Also, recycling these lithium-ion batteries doesn’t appear to be in the future anywhere soon. The cost of collecting, organizing, and shipping these metals to a recycler far outweighs the value of the scrapped material, so for the time being, most of these metals will be thrown away in landfills and junkyards (Mitchell). Another obstacle with these materials being tossed in landfills is the possibility of corrosive chemicals leaking into streams, rivers, and lakes. The process of refining metals for these batteries also releases pollutants into the environment.
Once the refiner gets what metal they need from the ore, they discard the other materials into the nearby ecosystems. When this happens, our drinking water could be contaminated, and it could also damage, or kill the wildlife in that area (Bacher). Lastly, these cars are extremely expensive. Because the batteries only last for about a hundred miles, this means you would have to charge them about three times for every full tank of gas that you would normally buy. Also, with this low charge capacity, it would be virtually impossible to take long trips.
You would have to stop frequently to charge the battery, which takes about nine hours to completely charge. This would turn a normal two-hundred mile, four hour drive into at least a thirteen hour trip, assuming that you could find an open charging station! Another reason that these cars are so expensive is that you have to replace the battery in your car about every twenty-five to thirty thousand miles. This is a very costly expense, especially since each new battery is about eighteen to twenty thousand dollars!
This is $80,000 for batteries alone if you drive 100,000 miles in your car! The price of charging an electric car is less than what a full tank of gas would cost you, but you end up paying for it in the long run when you have to replace the battery. Electric cars are expensive from the start. The average retail price of most electric cars is in the thirty to forty thousand dollar range. Most middle class individuals cannot afford to pay this price for this new technology, which is why this will not be the best economical solution in the long run.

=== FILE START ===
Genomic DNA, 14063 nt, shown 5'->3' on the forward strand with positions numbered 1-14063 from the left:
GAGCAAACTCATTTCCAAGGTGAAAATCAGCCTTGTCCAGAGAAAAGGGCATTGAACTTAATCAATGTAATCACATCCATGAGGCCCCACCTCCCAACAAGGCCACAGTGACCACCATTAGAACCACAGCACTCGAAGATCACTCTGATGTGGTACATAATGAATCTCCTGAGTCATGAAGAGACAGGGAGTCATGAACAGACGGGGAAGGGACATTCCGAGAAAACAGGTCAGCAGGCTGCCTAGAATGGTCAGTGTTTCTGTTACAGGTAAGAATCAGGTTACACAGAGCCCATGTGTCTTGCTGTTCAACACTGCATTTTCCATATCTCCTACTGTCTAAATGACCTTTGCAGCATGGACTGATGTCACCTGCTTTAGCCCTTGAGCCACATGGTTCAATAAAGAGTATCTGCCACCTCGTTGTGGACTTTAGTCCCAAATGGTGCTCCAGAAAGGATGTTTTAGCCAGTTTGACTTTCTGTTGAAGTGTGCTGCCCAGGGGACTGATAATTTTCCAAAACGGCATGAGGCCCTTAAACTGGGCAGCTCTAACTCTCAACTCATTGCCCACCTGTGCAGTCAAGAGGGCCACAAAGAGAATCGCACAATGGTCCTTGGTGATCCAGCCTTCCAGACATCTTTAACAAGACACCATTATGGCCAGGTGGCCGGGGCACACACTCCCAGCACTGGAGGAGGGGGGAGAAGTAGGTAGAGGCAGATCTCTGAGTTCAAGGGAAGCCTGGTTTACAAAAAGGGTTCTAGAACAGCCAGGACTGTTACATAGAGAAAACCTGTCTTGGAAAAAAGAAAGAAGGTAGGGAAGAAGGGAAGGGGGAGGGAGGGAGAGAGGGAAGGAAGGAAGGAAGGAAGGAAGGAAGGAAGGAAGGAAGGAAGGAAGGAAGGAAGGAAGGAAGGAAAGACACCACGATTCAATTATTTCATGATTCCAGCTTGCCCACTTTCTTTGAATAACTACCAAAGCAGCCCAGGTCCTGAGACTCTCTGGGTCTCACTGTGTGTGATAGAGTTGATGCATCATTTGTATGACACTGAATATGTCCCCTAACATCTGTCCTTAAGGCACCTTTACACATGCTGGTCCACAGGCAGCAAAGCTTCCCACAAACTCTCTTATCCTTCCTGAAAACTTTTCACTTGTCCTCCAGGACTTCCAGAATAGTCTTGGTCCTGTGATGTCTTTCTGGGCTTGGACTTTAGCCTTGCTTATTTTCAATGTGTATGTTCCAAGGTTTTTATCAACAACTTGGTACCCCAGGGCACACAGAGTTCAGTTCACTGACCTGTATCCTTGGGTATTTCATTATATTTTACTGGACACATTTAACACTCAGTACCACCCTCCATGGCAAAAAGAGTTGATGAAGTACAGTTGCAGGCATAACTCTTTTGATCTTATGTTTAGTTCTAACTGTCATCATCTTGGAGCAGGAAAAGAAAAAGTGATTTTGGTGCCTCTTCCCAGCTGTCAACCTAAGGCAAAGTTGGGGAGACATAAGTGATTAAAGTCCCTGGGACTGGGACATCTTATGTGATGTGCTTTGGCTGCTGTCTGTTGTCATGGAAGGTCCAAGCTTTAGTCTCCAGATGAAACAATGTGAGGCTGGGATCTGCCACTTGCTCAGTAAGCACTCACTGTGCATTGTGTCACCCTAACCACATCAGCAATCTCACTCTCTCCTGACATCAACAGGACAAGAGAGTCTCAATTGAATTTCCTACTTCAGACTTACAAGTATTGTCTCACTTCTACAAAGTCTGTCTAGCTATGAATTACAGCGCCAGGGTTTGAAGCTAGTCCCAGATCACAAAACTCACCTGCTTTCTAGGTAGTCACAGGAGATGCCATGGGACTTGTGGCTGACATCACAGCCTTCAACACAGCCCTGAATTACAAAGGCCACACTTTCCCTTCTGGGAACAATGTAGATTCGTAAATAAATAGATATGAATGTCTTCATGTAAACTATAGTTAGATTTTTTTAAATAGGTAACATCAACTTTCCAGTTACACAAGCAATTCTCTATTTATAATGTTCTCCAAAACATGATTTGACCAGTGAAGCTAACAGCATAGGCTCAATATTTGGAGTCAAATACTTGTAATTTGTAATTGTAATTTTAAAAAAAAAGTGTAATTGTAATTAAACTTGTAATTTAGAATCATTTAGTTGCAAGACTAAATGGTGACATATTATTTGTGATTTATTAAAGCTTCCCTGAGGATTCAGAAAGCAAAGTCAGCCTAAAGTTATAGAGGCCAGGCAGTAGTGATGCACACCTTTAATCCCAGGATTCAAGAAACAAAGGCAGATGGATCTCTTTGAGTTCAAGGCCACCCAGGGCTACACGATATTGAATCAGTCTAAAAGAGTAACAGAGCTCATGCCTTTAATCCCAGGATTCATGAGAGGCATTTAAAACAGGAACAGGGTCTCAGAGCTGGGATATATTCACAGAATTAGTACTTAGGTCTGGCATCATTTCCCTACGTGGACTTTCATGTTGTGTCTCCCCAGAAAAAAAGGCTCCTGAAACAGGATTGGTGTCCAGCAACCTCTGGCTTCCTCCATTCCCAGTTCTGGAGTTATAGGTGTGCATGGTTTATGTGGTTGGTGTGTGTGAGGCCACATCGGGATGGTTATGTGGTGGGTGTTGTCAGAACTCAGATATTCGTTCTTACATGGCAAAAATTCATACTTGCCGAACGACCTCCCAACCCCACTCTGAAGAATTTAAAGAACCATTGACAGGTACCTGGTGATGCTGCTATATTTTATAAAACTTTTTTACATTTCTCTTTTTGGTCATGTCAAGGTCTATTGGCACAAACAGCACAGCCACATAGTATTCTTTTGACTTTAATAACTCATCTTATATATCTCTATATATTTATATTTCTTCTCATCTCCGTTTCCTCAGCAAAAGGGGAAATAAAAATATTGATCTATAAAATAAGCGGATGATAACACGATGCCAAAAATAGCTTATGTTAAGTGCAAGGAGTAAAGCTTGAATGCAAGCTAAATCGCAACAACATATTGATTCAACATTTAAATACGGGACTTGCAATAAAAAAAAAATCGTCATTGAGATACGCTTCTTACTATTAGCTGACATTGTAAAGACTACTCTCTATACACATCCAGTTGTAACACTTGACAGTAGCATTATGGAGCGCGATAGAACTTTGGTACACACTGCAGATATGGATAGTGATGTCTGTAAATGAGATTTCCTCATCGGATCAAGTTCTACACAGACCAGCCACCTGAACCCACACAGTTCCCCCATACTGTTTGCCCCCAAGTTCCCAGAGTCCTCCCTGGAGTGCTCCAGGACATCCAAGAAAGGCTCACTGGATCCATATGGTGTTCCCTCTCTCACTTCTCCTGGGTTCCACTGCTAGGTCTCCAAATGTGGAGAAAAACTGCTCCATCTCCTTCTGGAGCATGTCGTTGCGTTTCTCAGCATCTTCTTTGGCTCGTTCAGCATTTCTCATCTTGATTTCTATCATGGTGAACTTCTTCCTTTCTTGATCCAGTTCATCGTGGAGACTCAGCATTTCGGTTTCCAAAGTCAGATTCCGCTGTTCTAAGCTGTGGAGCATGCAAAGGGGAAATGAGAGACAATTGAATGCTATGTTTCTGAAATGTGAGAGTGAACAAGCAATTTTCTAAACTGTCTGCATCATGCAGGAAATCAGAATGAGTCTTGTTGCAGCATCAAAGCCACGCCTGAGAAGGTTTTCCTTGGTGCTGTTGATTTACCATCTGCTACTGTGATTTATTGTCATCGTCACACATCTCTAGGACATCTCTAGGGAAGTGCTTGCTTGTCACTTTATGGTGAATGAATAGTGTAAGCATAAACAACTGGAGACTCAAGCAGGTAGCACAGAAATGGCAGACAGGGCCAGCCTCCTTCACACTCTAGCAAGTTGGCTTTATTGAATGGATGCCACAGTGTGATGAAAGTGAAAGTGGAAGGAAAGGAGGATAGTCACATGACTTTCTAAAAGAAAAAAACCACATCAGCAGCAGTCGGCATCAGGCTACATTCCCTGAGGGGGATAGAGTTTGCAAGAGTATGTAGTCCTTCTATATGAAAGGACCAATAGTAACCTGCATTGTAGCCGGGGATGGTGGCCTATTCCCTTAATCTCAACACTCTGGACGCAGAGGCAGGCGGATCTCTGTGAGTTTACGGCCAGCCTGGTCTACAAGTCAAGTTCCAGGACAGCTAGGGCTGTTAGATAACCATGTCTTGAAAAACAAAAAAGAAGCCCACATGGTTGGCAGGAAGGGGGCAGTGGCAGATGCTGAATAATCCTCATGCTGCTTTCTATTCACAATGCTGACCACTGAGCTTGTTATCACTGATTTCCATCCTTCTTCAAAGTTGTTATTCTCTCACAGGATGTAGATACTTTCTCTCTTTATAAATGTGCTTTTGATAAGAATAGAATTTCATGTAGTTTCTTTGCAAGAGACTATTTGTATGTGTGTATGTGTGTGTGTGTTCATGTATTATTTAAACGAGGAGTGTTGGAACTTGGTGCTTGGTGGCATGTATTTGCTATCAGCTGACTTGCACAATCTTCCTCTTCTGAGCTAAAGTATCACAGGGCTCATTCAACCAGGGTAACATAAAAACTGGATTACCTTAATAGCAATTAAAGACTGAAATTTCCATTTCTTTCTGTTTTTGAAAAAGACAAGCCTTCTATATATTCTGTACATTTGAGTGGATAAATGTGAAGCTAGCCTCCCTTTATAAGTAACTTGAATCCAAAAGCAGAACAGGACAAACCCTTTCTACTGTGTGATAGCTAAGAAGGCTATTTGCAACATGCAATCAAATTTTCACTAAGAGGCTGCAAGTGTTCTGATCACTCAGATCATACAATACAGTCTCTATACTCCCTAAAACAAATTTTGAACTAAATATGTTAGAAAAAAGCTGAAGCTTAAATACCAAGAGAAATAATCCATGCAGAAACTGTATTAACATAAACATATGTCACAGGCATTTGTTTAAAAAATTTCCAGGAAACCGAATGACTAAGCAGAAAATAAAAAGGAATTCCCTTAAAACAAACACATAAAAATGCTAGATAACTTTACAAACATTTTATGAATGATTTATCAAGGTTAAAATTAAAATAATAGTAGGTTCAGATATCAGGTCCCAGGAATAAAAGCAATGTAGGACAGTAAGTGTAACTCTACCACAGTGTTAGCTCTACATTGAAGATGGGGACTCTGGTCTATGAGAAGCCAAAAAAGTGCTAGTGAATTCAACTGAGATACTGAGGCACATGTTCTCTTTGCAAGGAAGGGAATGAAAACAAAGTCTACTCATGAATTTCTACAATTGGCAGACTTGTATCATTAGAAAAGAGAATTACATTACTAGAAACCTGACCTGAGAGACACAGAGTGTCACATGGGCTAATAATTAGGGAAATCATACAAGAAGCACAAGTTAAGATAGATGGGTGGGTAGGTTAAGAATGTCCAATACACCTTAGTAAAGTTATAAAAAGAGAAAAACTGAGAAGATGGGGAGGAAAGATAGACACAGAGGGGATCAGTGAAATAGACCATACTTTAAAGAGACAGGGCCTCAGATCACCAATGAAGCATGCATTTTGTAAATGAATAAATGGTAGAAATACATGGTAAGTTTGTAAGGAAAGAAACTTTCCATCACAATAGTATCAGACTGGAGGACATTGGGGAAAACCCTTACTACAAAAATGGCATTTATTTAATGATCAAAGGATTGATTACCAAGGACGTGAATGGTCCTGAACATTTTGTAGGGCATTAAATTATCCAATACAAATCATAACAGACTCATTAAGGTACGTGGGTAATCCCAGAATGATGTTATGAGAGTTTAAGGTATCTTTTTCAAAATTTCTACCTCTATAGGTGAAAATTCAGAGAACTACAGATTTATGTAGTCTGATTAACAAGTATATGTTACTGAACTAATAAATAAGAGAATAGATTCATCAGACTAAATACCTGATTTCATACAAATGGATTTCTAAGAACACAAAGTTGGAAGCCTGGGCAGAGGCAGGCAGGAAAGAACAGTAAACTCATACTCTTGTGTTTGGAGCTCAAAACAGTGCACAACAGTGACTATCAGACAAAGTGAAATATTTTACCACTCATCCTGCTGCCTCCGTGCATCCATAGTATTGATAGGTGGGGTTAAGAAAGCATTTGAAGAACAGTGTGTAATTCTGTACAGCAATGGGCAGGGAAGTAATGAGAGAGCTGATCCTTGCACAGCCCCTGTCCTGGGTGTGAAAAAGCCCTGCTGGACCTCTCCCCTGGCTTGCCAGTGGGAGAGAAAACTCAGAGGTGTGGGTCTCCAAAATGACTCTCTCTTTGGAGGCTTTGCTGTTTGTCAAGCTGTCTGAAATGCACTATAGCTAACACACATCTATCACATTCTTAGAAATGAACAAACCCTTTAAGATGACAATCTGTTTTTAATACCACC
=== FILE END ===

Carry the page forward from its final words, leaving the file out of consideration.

These cost projections assume that both the car and the battery work correctly for the duration of their lives, but what if the battery breaks, or stops working, forcing you to replace it? The technology is new and underdeveloped, which means that there might still be some problems or “bugs” that the designers haven’t had a chance to fix. That’s $20,000 right there that you would have to pay in addition to the purchase price. That’s close to half of what you originally paid for the car! Since these cars are less, there are fewer mechanics that are qualified to work or operate on them, so the price of operation will be very high.
Electric cars were released around 2010, which means there hasn’t even been enough time for a mechanic to get a four-year degree in operating on electric cars (Hogan). The problem with automobile pollution definitely needs to be addressed and solved, but fully-electric cars are not the best solution. They are made out to be better than they actually are, and they definitely have major disadvantages. First of all, they will have to become a lot cheaper for people to be able to afford them. The general public cannot afford to pay $20,000 for a new battery every 30,000 miles.